THE MIDDLESBROUGH Institute of Modern Art’s new ambitious exhibition, Localism, focuses on telling the story of Teesside’s cultural and creative history.
The project differs from anything mima has ever done before using user-generated narratives and crowd-sourced artwork to create the bulk of the exhibition.
Localism brings together a mix of artwork, artefacts, personal documents, resident artists and archival material in order to illustrate the history, politics, culture and creativity of Middlesbrough and its surrounding areas dating from 1800 to 2015.
It tells the story of the full range of creative activities that have been undertaken since Middlesbrough industrialised in the 19th century, expanding the notion of art to include film, design and engineering.
With four gallery rooms dedicated to the exhibition, visitors can follow Middlesbrough’s two century long timeline to see work from Linthorpe pottery, prints of the Evening Gazette through the years and can even watch Blade Runner, directed by Stockton-raised Ridley Scott.
Director of mima, Alistair Hudson said: “Localism is a story about what happens when the big ideas of art hit a very particular place like this, how a town built on making (things) uses art to grow and define itself.
“Middlesbrough has a unique and fascinating history of artists and makers and we don’t celebrate this enough.”
The exhibition plays out through four different chapters – ‘Local’, ‘Forum’, ‘Family Tree’ and ‘Workshop’.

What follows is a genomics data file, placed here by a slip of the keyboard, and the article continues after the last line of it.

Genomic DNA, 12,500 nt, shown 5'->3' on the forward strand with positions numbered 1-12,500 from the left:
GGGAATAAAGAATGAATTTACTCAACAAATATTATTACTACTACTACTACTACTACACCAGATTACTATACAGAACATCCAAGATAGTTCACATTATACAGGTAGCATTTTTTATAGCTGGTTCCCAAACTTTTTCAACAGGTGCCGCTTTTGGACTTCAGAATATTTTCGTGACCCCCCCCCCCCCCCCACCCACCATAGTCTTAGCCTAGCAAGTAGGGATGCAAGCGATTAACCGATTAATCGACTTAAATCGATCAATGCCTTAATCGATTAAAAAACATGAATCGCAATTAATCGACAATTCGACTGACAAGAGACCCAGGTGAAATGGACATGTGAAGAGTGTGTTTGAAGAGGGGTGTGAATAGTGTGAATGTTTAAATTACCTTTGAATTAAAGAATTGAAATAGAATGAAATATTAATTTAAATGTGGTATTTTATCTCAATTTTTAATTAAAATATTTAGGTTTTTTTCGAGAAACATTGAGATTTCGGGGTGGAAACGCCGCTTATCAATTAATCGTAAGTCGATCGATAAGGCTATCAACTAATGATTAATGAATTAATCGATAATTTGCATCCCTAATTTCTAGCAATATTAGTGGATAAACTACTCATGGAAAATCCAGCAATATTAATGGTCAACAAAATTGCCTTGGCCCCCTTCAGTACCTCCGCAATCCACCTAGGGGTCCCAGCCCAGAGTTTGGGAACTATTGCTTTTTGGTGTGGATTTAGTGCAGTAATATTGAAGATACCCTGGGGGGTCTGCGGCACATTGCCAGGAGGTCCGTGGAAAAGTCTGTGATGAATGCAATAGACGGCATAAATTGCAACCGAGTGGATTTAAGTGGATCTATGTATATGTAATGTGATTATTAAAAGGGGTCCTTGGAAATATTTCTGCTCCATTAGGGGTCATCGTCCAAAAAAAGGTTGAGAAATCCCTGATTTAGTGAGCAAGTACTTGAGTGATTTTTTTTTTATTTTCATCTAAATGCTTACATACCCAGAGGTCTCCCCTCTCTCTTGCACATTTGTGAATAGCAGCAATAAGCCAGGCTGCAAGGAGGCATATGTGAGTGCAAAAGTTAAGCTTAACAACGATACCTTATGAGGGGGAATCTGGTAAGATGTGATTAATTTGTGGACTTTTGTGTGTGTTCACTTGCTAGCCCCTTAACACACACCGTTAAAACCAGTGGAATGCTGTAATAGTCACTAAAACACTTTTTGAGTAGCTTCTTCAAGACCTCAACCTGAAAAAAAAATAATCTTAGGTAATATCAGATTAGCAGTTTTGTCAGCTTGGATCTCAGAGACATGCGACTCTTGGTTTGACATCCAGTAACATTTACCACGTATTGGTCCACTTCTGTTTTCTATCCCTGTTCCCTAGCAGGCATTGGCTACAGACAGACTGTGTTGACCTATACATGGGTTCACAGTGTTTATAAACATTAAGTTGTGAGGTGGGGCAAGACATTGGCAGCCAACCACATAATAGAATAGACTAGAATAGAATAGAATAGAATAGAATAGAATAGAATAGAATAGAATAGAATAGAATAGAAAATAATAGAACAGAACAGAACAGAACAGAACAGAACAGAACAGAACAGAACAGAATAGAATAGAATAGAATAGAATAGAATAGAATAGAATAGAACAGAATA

‘Local’ and ‘Family Tree’ look at Teesside’s social and cultural context and focus on documenting Teesside’s artistic output.
‘Local’ records Teesside’s cultural and creative history from the 1800s when Middlesbrough started to develop and industrialise and then going almost full circle to the present with the recent announcement of SSI’s closure.
‘Family Tree’, on the other hand, becomes a showcase for Teesside’s creative talent, displaying original architectural plans for the Sydney Harbour Bridge, work from the 131-year-old Cleveland Sketching Club, as well as pieces from mima’s own art collection.
Senior curator Elinor Morgan, said: “mima has a reputation of bringing the best of international art to Middlesbrough, but this narrative tends to neglect local stories and people.
“We must remember that mima has grown from local artist groups and initiatives.”
The exhibition also plays host to two gallery spaces dedicated to starting new conversations and helping the exhibition expand even further.
“Workshop” is a place for the public to learn about two major creative industries in Teesside – Linthorpe Pottery and Boosbeck Industries – as well as tapestry weaving by 30 year textile veteran, Dot Seddon.
Members of the public can learn how to make furniture, loom weave and create pieces of pottery either to be taken home or to sell in mima’s shop.
‘Forum’ becomes a space for members of the public to share ideas, documents and memories, with a series of talks being held every Tuesday with the intention of developing Localism into a large-scale interactive project.
Senior curator, Miguel Amado, said: “Using these crowd-sourced contributions, we wanted to reaffirm the important role the town plays in the development of art and society’s articulation.
“We couldn’t have hoped for a better response from Middlesbrough’s residents. ”
Localism will remain at mima until February 2016.